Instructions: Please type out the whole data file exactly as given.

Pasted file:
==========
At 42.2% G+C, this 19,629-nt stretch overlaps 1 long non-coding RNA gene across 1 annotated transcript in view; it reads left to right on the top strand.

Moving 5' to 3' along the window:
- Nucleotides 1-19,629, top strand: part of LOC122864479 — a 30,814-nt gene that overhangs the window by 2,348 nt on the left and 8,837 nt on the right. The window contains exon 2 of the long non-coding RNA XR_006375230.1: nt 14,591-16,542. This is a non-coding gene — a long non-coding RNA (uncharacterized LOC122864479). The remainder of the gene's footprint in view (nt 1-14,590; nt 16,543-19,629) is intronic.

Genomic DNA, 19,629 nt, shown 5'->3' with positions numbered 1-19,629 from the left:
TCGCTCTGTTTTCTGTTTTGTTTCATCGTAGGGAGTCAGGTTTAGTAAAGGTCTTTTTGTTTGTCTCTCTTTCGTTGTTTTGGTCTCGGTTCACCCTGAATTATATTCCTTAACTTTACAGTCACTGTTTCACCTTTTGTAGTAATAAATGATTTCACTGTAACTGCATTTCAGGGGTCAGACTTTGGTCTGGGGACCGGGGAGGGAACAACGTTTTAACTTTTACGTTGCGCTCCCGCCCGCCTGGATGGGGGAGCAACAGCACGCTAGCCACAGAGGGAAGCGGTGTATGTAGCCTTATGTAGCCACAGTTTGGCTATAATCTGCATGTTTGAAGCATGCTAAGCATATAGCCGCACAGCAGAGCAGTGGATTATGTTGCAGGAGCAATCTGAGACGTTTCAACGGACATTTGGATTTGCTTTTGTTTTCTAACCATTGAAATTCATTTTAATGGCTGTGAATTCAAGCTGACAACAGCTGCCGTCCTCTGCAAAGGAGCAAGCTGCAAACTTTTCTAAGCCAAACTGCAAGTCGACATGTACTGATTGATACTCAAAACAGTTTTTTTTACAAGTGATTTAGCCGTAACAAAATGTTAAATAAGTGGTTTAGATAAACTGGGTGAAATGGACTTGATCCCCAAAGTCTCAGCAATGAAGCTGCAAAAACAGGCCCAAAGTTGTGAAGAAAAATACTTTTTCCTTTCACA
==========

At 42.2% G+C, this 19,629-nt stretch overlaps 1 long non-coding RNA gene across 1 annotated transcript in view; it reads left to right on the top strand.

Moving 5' to 3' along the window:
- Nucleotides 1-19,629, top strand: part of LOC122864479 — a 30,814-nt gene that overhangs the window by 2,348 nt on the left and 8,837 nt on the right. The window contains exon 2 of the long non-coding RNA XR_006375230.1: nt 14,591-16,542. This is a non-coding gene — a long non-coding RNA (uncharacterized LOC122864479). The remainder of the gene's footprint in view (nt 1-14,590; nt 16,543-19,629) is intronic.

Genomic DNA, 19,629 nt, shown 5'->3' with positions numbered 1-19,629 from the left:
TCGCTCTGTTTTCTGTTTTGTTTCATCGTAGGGAGTCAGGTTTAGTAAAGGTCTTTTTGTTTGTCTCTCTTTCGTTGTTTTGGTCTCGGTTCACCCTGAATTATATTCCTTAACTTTACAGTCACTGTTTCACCTTTTGTAGTAATAAATGATTTCACTGTAACTGCATTTCAGGGGTCAGACTTTGGTCTGGGGACCGGGGAGGGAACAACGTTTTAACTTTTACGTTGCGCTCCCGCCCGCCTGGATGGGGGAGCAACAGCACGCTAGCCACAGAGGGAAGCGGTGTATGTAGCCTTATGTAGCCACAGTTTGGCTATAATCTGCATGTTTGAAGCATGCTAAGCATATAGCCGCACAGCAGAGCAGTGGATTATGTTGCAGGAGCAATCTGAGACGTTTCAACGGACATTTGGATTTGCTTTTGTTTTCTAACCATTGAAATTCATTTTAATGGCTGTGAATTCAAGCTGACAACAGCTGCCGTCCTCTGCAAAGGAGCAAGCTGCAAACTTTTCTAAGCCAAACTGCAAGTCGACATGTACTGATTGATACTCAAAACAGTTTTTTTTACAAGTGATTTAGCCGTAACAAAATGTTAAATAAGTGGTTTAGATAAACTGGGTGAAATGGACTTGATCCCCAAAGTCTCAGCAATGAAGCTGCAAAAACAGGCCCAAAGTTGTGAAGAAAAATACTTTTTCCTTTCACA